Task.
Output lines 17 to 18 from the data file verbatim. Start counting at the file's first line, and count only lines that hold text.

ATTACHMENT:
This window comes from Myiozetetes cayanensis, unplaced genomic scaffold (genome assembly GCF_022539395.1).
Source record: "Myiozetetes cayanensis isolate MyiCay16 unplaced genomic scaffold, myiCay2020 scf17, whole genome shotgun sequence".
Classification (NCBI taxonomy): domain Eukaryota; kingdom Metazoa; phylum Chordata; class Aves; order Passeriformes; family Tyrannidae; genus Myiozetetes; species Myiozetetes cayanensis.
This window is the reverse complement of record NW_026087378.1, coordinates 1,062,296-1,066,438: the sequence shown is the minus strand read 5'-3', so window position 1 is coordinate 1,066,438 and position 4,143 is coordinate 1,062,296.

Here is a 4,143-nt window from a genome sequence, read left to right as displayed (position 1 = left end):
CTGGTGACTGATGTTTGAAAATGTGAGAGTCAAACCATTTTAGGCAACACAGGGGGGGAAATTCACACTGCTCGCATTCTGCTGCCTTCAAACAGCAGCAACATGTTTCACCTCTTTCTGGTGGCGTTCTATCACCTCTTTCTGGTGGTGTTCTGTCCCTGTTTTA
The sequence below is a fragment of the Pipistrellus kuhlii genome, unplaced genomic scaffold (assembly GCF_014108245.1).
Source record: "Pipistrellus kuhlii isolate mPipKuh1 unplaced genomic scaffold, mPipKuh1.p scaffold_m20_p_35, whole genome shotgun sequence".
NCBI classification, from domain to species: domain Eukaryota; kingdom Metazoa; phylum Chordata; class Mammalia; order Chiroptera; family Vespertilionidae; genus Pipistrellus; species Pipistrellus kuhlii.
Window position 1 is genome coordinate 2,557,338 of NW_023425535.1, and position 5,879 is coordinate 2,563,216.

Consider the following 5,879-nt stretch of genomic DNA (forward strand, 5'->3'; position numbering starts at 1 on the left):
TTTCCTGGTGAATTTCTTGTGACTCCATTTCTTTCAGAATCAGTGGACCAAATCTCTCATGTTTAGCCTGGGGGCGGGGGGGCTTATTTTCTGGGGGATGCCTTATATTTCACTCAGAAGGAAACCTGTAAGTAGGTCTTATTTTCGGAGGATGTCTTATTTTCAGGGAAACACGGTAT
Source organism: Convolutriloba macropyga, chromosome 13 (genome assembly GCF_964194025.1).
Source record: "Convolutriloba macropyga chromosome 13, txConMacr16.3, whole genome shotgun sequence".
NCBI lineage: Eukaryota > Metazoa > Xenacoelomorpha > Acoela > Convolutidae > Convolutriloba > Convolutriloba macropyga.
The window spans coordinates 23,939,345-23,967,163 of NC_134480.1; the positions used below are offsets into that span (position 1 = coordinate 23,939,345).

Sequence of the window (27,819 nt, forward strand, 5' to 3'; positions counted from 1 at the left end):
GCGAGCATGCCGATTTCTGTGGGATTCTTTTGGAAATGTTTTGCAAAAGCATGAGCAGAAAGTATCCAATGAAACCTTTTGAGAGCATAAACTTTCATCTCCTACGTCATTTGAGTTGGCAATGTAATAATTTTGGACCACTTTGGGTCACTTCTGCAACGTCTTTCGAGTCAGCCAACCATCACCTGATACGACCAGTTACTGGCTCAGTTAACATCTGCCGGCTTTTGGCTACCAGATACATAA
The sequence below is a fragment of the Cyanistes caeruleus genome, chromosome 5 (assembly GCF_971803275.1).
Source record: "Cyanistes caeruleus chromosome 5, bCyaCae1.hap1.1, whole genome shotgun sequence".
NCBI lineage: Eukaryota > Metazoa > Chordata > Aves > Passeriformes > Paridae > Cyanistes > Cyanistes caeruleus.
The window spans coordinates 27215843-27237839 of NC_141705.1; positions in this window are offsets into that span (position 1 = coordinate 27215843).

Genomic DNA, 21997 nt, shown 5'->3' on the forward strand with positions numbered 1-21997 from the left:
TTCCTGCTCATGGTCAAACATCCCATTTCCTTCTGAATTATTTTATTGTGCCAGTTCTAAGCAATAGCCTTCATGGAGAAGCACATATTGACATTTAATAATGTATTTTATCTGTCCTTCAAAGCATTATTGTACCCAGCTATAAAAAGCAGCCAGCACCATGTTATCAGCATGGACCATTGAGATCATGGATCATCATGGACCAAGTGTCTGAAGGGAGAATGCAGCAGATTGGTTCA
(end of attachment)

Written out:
Sequence of the window (27,819 nt, forward strand, 5' to 3'; positions counted from 1 at the left end):
GCGAGCATGCCGATTTCTGTGGGATTCTTTTGGAAATGTTTTGCAAAAGCATGAGCAGAAAGTATCCAATGAAACCTTTTGAGAGCATAAACTTTCATCTCCTACGTCATTTGAGTTGGCAATGTAATAATTTTGGACCACTTTGGGTCACTTCTGCAACGTCTTTCGAGTCAGCCAACCATCACCTGATACGACCAGTTACTGGCTCAGTTAACATCTGCCGGCTTTTGGCTACCAGATACATAA